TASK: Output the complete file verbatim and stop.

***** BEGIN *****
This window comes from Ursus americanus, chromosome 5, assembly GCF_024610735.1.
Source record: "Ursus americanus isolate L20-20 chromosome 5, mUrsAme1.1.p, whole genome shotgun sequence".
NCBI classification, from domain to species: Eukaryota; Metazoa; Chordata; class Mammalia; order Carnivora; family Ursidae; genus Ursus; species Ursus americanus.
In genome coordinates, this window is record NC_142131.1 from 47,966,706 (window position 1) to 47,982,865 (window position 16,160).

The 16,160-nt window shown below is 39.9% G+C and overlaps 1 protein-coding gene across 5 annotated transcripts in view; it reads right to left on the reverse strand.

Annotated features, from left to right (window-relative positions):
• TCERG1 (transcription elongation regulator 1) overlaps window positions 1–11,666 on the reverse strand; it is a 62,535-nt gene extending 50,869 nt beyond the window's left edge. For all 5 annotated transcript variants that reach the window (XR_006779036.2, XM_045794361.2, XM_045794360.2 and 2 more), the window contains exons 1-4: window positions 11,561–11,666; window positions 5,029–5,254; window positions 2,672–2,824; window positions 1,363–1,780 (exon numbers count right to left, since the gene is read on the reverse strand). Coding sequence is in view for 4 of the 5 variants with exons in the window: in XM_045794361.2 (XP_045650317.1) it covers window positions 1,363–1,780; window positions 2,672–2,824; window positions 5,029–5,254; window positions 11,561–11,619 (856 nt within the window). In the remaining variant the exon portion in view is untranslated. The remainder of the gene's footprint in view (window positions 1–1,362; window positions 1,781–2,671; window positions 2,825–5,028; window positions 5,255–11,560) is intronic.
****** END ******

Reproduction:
This window comes from Ursus americanus, chromosome 5, assembly GCF_024610735.1.
Source record: "Ursus americanus isolate L20-20 chromosome 5, mUrsAme1.1.p, whole genome shotgun sequence".
NCBI classification, from domain to species: Eukaryota; Metazoa; Chordata; class Mammalia; order Carnivora; family Ursidae; genus Ursus; species Ursus americanus.
In genome coordinates, this window is record NC_142131.1 from 47,966,706 (window position 1) to 47,982,865 (window position 16,160).

The 16,160-nt window shown below is 39.9% G+C and overlaps 1 protein-coding gene across 5 annotated transcripts in view; it reads right to left on the reverse strand.

Annotated features, from left to right (window-relative positions):
• TCERG1 (transcription elongation regulator 1) overlaps window positions 1–11,666 on the reverse strand; it is a 62,535-nt gene extending 50,869 nt beyond the window's left edge. For all 5 annotated transcript variants that reach the window (XR_006779036.2, XM_045794361.2, XM_045794360.2 and 2 more), the window contains exons 1-4: window positions 11,561–11,666; window positions 5,029–5,254; window positions 2,672–2,824; window positions 1,363–1,780 (exon numbers count right to left, since the gene is read on the reverse strand). Coding sequence is in view for 4 of the 5 variants with exons in the window: in XM_045794361.2 (XP_045650317.1) it covers window positions 1,363–1,780; window positions 2,672–2,824; window positions 5,029–5,254; window positions 11,561–11,619 (856 nt within the window). In the remaining variant the exon portion in view is untranslated. The remainder of the gene's footprint in view (window positions 1–1,362; window positions 1,781–2,671; window positions 2,825–5,028; window positions 5,255–11,560) is intronic.